The years between 1978 and 1984 saw a distinct shift in public policy related to the core concerns of the Lab. The civil rights legislation that took place in the 1960s still played an important role in public policy. It reflected, for example, an equity oriented National Institute of Education that began to function in the early 1970s. This ongoing national movement meant that in addition to whatever its scientific merit might be, the work of the Lab fit the agenda of key government funding agencies as well as major philanthropic foundations. But even as the Lab began its move to California, the tide was visibly changing. In 1979, the Institute of Education was merged into a Department of Education, and when Ronald Regan became president in 1981, a conservative agenda settled on the National scene.
LCHC felt the chill coming when it was denied renewal of its training grant that allowed minority group scholars to acquire the tools to conduct research on issues of vital concern to them despite the presence of a diverse and experienced faculty. Within the academic arena, however, our ideas increasingly appeared to attract the attention of people who shared our intellectual and social concerns. Initially, the changing socio-historical context seemed to have little effect on the momentum of our research because the support we needed was already in the pipeline. Eventually, however, the changing national and international environments made themselves felt, for better and for worse.
The chill began to manifest itself with far greater force in 1984, when Ronald Regan was re-elected in a landslide. Given a second term, the flow of resources for work on social class and ethnic economic inequality in relation to educational achievement dried up. The previous year, the President had used the phrase “evil empire” to characterize the Soviet Union. LCHC, a research program that had gained attention for bringing the work of Soviet psychologists into the halls of American academia and which pursued a research program directed at the role of social sciences in contributing to social inequalities clearly fell from favor. This prompted a significant reorganization of LCHC, its activities, and its network of collaborating scholars.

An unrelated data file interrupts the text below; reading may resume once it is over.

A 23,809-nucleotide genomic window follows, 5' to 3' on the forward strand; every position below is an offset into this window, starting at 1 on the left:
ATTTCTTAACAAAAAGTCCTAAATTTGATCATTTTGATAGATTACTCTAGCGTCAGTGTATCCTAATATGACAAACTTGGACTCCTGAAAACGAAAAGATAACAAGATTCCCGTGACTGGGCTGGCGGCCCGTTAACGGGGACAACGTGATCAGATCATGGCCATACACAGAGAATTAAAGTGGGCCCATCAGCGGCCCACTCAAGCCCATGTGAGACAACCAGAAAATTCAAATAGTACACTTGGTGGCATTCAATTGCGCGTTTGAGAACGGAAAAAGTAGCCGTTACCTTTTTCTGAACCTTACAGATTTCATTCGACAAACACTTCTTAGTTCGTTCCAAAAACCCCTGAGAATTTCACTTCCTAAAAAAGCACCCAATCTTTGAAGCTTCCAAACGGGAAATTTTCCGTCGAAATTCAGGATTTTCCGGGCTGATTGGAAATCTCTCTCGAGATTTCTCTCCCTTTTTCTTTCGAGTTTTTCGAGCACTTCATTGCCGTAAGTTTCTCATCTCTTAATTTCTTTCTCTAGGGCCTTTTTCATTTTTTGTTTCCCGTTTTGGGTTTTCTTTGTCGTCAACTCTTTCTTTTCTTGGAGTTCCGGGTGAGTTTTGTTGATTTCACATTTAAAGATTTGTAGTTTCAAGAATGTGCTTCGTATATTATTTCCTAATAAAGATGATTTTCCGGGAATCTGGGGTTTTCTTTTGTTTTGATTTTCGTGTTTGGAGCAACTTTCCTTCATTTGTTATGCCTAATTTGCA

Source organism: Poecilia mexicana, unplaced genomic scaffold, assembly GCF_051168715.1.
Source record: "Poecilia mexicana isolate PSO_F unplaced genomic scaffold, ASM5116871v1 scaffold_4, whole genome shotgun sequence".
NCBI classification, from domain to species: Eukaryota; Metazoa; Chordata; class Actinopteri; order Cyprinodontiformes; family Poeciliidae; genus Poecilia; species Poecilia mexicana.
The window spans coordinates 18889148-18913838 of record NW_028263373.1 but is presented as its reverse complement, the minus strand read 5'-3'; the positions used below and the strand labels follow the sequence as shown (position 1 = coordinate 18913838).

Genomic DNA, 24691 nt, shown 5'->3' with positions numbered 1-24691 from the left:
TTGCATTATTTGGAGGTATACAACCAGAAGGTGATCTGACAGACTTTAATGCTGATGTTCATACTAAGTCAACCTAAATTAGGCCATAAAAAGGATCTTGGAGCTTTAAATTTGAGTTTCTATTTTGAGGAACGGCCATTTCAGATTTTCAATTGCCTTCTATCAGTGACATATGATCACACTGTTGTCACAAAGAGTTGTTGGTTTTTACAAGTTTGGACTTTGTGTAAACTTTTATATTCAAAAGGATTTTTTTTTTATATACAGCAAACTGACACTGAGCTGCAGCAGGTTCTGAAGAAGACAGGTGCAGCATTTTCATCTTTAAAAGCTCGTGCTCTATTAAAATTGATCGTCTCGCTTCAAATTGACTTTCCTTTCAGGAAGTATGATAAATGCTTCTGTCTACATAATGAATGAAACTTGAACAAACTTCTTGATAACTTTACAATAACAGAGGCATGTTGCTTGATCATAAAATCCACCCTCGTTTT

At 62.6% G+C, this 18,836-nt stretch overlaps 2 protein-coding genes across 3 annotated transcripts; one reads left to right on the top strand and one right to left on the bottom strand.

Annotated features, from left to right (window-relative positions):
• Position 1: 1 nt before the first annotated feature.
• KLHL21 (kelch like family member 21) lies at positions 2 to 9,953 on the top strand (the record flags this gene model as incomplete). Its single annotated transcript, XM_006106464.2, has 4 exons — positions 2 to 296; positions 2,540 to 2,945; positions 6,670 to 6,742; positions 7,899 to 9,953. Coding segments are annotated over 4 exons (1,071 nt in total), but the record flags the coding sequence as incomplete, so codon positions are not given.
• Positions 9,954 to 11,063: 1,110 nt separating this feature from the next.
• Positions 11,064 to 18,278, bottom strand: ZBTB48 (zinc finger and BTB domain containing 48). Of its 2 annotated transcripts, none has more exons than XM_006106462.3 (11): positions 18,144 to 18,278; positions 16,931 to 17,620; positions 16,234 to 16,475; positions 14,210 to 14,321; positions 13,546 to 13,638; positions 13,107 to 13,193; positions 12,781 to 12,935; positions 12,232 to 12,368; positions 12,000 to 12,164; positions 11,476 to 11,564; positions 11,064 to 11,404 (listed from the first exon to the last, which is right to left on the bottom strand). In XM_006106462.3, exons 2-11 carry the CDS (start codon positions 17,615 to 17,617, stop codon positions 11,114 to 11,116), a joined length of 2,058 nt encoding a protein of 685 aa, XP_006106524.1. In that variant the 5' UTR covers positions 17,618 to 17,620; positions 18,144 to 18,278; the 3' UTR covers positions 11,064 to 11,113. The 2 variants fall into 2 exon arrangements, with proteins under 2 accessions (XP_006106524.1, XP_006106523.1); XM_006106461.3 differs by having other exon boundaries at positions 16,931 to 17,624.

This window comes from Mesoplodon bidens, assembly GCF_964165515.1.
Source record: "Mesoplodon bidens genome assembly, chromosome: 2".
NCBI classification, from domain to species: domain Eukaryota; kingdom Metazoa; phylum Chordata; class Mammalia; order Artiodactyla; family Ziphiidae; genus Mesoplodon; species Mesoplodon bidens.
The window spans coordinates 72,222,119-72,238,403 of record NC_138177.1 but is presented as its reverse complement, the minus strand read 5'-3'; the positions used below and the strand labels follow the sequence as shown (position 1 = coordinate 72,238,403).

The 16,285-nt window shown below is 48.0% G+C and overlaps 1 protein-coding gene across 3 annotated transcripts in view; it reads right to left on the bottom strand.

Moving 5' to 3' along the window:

The chapters in this section of our narrative are as follows:
Chapter 6: Building on the Rockefeller Legacy focuses on research projects arising from work begun at Rockefeller University. The first two involve the study of ethnic diversity, one with respect to bilingual reading instruction, the second a naturalistic study of literacy in the home, the neighborhood, and the preschool. The second line of research focused on the problem of ecological validity by embedding cognitive tasks in an elementary school curriculum. The chapter ends with a description of the Lab’s earliest attempts at creating activities to promote reading among struggling elementary school children.
Chapter 7: LCHC Encounters Personal Computers and Computer-Mediated Communication recounts the Lab’s initiation into the use of microcomputers as a medium of learning and instruction, both in face-to-face interactions and through the use of the then-novel communicative potential that accompanied the new, digital, technology.
Chapter 8: Updating the Theoretical Foundations is a discussion of the new theoretical ideas that we began to entertain as we sought to theorize the organization of children’s activities in instructional settings.